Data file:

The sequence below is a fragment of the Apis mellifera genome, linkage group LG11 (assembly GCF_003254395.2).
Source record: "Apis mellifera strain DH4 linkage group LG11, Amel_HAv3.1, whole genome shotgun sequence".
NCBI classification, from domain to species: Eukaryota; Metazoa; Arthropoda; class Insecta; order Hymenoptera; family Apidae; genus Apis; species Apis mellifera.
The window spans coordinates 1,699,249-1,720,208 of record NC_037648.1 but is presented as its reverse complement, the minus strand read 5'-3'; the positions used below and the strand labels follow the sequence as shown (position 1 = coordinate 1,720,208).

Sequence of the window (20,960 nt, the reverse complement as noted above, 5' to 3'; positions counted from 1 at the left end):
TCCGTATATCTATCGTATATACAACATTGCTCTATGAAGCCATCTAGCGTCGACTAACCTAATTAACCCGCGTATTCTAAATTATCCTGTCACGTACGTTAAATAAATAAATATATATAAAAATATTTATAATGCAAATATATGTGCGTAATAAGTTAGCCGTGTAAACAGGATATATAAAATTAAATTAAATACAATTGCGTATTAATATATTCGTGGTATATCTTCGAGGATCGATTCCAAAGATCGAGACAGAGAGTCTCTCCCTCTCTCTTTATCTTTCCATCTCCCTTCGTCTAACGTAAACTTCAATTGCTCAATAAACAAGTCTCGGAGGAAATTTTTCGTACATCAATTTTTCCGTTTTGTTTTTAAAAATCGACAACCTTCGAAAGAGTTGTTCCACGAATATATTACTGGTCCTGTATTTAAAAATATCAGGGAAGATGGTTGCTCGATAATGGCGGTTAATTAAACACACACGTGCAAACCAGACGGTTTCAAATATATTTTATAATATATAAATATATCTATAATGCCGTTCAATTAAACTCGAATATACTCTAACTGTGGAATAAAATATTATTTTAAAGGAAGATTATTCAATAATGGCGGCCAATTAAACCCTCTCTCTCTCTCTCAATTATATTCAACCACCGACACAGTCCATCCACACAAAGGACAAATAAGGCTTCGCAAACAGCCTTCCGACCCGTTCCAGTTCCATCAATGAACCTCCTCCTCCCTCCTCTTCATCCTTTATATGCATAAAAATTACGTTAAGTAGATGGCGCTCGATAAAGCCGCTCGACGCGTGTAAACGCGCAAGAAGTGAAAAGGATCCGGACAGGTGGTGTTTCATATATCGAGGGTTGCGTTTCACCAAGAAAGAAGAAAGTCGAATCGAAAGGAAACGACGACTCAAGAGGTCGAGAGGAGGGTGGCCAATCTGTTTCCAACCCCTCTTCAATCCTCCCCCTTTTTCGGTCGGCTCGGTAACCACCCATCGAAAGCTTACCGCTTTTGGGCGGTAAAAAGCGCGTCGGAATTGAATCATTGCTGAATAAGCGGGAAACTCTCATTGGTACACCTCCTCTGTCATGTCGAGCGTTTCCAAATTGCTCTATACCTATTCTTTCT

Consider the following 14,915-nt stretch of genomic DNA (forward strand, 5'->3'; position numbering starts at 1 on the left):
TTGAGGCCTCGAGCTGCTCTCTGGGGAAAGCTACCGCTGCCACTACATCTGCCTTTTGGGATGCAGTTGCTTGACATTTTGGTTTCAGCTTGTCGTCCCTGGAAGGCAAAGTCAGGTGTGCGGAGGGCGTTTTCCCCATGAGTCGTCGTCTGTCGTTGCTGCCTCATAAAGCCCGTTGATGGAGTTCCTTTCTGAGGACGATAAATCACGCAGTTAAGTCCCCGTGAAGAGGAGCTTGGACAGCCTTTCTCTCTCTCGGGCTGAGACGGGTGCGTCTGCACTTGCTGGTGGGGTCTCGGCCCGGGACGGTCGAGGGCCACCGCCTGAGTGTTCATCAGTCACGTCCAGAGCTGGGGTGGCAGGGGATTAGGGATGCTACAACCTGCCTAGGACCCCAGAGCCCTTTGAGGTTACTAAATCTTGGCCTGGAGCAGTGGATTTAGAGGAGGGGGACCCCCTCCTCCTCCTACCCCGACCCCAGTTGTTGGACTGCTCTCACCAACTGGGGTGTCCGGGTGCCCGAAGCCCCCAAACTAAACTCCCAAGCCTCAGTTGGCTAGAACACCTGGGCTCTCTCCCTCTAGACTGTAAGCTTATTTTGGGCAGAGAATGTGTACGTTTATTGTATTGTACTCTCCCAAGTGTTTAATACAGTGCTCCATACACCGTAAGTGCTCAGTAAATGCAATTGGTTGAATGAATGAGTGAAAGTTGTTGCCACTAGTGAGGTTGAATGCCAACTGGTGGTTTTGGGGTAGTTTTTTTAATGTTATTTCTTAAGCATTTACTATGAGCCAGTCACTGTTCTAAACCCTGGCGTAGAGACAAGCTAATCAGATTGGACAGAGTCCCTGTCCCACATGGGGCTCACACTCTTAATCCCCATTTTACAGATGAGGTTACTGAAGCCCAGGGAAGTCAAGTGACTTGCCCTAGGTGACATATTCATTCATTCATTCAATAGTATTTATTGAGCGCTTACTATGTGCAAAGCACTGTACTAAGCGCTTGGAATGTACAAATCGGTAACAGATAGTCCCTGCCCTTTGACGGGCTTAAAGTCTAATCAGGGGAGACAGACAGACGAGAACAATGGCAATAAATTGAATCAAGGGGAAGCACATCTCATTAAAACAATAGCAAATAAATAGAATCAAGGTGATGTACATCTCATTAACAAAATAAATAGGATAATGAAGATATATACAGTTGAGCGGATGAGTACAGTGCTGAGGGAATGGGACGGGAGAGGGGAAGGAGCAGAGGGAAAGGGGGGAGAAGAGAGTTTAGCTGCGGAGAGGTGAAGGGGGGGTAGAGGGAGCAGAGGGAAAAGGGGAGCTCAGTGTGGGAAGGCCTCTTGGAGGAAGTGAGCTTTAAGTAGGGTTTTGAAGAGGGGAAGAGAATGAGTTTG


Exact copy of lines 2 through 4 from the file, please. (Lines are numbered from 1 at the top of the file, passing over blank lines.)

Source record: "Apis mellifera strain DH4 linkage group LG11, Amel_HAv3.1, whole genome shotgun sequence".
NCBI classification, from domain to species: Eukaryota; Metazoa; Arthropoda; class Insecta; order Hymenoptera; family Apidae; genus Apis; species Apis mellifera.
The window spans coordinates 1,699,249-1,720,208 of record NC_037648.1 but is presented as its reverse complement, the minus strand read 5'-3'; the positions used below and the strand labels follow the sequence as shown (position 1 = coordinate 1,720,208).